The cad's Cadillac - a 1928 armored V-8 (Photo : RM Auctions)
Interior, where Capone's men sat and waited for orders (Photo : RM Auctions)
The back seat, complete with dropdown rear window for firing on pursuers (Photo : RM Auctions)
Engine of the 1928 Cadillac (Photo : RM Auctions)
A 1928 armored Cadillac V-8 believed with near-complete certainty to have belonged to Al Capone will be auctioned off in Plymouth Michigan on July 28.
It has long been generally accepted that the car did indeed belong to the legendary gangster; and in 1932 - the year after he went to prison for tax evasion and bootlegging - it was purchased for use in a traveling carnival. In the ensuing decades, it has been part of museum collections on both sides of the Atlantic.
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Much of the car's armor plating was (inexplicably, from a collector's standpoint) removed during a restoration in the 1950s, but the bulletproof glass and a dropdown rear window remain. The window was supposedly installed so that Capone's men could fire on pursuers in the event of a car chase.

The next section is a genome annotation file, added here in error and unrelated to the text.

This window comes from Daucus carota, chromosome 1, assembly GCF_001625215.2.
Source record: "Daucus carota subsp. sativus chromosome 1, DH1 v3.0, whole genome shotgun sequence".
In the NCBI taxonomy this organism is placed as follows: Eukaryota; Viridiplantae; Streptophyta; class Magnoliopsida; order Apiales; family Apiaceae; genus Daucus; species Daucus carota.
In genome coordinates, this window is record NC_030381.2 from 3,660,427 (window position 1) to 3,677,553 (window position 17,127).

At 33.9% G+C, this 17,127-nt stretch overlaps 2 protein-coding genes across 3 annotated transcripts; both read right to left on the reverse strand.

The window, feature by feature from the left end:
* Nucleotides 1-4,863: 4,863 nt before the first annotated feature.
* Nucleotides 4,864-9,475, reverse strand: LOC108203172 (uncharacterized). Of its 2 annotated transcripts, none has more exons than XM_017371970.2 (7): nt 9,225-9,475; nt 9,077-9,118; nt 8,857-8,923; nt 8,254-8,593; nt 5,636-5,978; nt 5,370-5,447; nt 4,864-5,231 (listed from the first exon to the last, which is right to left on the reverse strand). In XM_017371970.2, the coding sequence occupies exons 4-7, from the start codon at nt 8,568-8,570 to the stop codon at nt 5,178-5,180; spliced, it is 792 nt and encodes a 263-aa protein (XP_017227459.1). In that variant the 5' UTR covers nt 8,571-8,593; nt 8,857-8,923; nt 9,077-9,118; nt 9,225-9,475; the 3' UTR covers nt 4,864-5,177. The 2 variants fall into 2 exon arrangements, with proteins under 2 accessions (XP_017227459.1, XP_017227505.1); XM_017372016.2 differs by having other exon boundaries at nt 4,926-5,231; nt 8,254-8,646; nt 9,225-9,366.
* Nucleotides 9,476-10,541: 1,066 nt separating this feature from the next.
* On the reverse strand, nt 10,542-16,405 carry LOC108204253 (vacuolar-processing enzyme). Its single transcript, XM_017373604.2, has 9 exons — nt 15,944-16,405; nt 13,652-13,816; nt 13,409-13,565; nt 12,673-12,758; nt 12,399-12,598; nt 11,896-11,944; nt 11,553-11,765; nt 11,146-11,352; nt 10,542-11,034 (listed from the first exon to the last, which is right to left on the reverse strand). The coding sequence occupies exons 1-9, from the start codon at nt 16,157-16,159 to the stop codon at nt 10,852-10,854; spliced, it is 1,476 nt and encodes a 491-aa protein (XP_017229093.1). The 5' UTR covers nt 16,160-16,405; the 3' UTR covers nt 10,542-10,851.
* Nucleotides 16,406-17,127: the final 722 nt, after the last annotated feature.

According to RM Auctions, which will be conducting the sale, Richard "Cappy" Capstram, then 93, was recorded giving his recollection of Capone's men coming into his father's auto body shop in the summer of 1928 to order the work done.
"My dad said, 'We don't do that kind of work here.' And they said, 'You do now,'" Capstran recalled.
He also remembered that Capone showed up personally to pay for the work, and gave his father double the asking price. When Capone heard that the ten-year-old had assisted his father, he gave him a $10 bill.
In addition to the dropdown window and the bulletproof glass, when the car left the Capstran shop, it had nearly 3,000 pounds of armor plating, and modified windows. These could be raised an extra inch or so to reveal circular cutouts large enough for the muzzle of a machine gun.
RM is offering interested buyers a look at the documentation linking the car to Capone. The auction house says, "With provenance now known since 1932 and strong supporting information, this example is not only a silent witness to the bloodiest era in American organized crime, it also represents the development of the modern armored sedan."
The car is to be auctioned by the estate of John O'Quinn, the well-known Texas trial lawyer and car collector who died in a road accident in 2009. The asking price is $300,000-$500,000, but another car recently sold by the estate was the subject of a bidding war that doubled the price. That car, a 1912 Rolls-Royce, ended up selling in England for over $7 million.